Snowball cookies!

Recipes Bakes

Share this:

 

IMG_2935

I have been a blog delinquent! The end of the library school semester and the holiday rush got the better of me, BUT with today’s snow day (for NYC students and librarians alike!), what better opportunity could I ask to hunker down and make…snowball cookies!

 

Ezra Jack KeatsThe Snowy Day is a classic, with lovely collage illustrations. Peter wakes up one morning to discover the world outside his window is covered in snow. He spends the day enjoying small wonders–making crunchy footprint trails around the neighborhood, knocking snow off of tree branches, watching the bigger boys’ snowball fight and making a snowman and snow angels.

IMG_2939He tries to keep a snowball of his own, but discovers that a pocket makes a hazardous home for a snowball. (“He should have put it in the freezer!” a young reader suggested during storytime this week.) But the next day, there was more snow to enjoy anyway!

This book is subtle and simple. It featured an African-American protagonist in a mainstream picture book at a time when this was rarely the case. Although he didn’t address issues of race and class explicitly in his writing, Keats was a pioneer in simply getting images of children of color and children of cities into the children’s book world. The Snowy Day was awarded the Caldecott Medal in 1963 and has definitely stood the test of time. You can read more about its reception and influence here.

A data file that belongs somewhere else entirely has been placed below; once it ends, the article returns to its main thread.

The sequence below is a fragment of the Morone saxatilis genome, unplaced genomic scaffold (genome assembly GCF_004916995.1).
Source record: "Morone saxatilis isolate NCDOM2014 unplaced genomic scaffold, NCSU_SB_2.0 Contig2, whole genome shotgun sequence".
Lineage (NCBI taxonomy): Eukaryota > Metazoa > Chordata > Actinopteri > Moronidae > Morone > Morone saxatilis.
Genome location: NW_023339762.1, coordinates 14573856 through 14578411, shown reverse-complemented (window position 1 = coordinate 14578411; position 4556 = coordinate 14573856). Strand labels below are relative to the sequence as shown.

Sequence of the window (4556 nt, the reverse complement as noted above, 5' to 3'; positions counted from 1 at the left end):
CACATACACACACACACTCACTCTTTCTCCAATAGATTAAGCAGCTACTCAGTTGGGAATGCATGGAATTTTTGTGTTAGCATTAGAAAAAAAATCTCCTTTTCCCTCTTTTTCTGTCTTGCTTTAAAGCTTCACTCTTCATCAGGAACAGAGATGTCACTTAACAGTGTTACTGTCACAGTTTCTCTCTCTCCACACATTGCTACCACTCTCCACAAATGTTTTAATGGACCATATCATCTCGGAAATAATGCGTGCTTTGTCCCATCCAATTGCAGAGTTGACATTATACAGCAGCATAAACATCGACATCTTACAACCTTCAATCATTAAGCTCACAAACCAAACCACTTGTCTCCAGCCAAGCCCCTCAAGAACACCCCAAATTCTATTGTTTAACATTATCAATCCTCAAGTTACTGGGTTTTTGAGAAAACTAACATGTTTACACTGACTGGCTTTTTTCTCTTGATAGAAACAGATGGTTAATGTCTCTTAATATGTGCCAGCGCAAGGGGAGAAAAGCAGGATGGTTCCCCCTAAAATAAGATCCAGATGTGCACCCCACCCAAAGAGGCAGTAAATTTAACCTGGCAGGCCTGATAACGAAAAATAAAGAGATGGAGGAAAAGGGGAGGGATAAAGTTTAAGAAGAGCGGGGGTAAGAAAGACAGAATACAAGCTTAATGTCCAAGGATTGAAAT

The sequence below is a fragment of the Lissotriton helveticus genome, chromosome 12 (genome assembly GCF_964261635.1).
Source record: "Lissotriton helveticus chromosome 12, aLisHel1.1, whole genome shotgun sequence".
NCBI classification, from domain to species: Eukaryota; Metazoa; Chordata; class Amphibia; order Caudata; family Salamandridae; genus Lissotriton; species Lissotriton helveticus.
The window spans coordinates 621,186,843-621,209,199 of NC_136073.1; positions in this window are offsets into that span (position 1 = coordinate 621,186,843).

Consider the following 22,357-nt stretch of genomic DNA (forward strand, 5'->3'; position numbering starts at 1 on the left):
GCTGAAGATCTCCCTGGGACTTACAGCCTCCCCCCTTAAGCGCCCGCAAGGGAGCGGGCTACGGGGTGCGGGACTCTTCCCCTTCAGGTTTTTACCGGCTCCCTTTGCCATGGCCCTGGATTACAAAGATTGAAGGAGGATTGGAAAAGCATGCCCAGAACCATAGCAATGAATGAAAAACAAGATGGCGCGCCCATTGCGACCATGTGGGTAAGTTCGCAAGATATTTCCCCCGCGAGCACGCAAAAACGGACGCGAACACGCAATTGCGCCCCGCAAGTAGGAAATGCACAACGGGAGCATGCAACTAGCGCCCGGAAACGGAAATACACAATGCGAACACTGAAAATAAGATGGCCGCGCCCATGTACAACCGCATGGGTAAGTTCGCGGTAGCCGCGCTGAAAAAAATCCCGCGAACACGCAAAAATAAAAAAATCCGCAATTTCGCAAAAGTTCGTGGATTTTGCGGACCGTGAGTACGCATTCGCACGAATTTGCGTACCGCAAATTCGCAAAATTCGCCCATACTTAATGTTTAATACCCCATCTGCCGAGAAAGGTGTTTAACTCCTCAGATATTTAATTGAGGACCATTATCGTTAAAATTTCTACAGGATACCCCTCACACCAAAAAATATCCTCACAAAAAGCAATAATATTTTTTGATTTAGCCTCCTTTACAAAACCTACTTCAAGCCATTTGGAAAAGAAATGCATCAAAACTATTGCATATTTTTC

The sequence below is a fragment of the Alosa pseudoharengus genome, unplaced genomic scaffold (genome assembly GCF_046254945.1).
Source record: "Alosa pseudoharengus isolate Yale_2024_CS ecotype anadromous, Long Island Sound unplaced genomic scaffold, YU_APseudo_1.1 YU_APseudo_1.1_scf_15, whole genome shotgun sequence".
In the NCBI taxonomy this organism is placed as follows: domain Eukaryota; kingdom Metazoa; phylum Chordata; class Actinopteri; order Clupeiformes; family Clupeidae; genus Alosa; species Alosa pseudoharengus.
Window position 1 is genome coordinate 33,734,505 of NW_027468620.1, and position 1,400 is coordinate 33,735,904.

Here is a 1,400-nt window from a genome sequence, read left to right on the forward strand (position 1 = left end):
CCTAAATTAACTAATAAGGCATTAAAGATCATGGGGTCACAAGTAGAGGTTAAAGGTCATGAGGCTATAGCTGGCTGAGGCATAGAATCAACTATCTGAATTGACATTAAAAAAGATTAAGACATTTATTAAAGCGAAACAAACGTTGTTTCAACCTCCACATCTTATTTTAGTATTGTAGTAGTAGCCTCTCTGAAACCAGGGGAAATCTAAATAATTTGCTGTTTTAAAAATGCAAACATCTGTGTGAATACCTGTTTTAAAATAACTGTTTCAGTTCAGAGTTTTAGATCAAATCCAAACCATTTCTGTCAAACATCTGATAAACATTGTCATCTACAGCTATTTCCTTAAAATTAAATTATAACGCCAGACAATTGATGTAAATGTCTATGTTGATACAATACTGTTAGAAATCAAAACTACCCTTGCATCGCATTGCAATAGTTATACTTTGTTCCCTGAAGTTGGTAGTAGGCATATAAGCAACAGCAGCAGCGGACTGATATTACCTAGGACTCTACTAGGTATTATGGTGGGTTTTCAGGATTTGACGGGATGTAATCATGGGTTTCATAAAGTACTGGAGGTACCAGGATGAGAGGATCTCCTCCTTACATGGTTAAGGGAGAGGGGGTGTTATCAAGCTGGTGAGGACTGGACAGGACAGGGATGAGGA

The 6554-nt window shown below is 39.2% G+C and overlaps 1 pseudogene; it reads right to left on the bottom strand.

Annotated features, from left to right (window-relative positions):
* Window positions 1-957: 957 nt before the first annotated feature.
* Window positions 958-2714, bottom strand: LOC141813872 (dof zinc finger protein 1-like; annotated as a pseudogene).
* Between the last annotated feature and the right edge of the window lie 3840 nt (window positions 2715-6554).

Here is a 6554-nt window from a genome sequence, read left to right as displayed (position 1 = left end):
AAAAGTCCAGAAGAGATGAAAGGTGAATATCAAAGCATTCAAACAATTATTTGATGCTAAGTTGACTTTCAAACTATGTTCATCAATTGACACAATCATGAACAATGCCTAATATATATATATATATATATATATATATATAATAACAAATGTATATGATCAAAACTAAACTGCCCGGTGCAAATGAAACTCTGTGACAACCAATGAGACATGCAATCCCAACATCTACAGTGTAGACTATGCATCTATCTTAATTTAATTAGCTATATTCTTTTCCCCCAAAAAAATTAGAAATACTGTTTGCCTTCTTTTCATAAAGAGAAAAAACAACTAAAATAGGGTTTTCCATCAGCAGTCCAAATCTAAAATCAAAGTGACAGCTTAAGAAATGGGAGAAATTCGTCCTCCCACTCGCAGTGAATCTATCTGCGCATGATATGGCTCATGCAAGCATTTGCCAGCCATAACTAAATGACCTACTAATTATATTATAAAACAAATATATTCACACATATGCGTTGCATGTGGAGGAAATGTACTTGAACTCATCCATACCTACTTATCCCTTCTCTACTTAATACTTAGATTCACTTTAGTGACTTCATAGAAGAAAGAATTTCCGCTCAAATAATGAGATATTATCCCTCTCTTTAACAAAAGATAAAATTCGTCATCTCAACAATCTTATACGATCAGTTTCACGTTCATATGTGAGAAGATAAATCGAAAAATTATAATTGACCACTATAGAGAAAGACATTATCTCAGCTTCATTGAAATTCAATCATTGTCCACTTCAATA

Snowball cookies make a great companion to this book. And, unlike Peter’s snowball, they won’t melt! (Though I still wouldn’t recommend putting them in your pocket…)

IMG_2790These are also know as “Russian tea cookies” and are pretty simple to make. They call for quite a bit of powdered sugar, which can end up swirling around in the air much like the snowy gusts outside my window today.

Simply mix a cup of butter with a 1/2 cup of powdered sugar until it’s light a fluffy. Add a teaspoon of vanilla and flour and mix in 2 and a 1/4 cups of flour (gradually–unless you want to simulate a snowstorm in your kitchen!). Mix in 1 cup of chopped nuts (pecans, walnuts–whatever you like best).

IMG_2799Roll the dough into small balls (about 2 tablespoons of dough each) and bake in oven at 350° for 14-15 minutes. You only want the bottoms to be slightly brown–not too much.

Cool the cookies for a couple minutes, then roll them in powdered sugar. Then let them cool off completely and…roll them in powdered sugar again! (No such thing as too much powdered sugar.)

These are sooooo sweet. They are melt-in-your-mouth delightful. No doubt Peter (or any child!) would be happy to come home to these after a day of snowy exploration.

1 Comment

  1. Romeo January 6, 2018 5:14 am

    If snow tasted this good I would be stuffing my face every time it snowed. Wonderful blog.

Post a Comment

Your email address will not be published. Required fields are marked *

*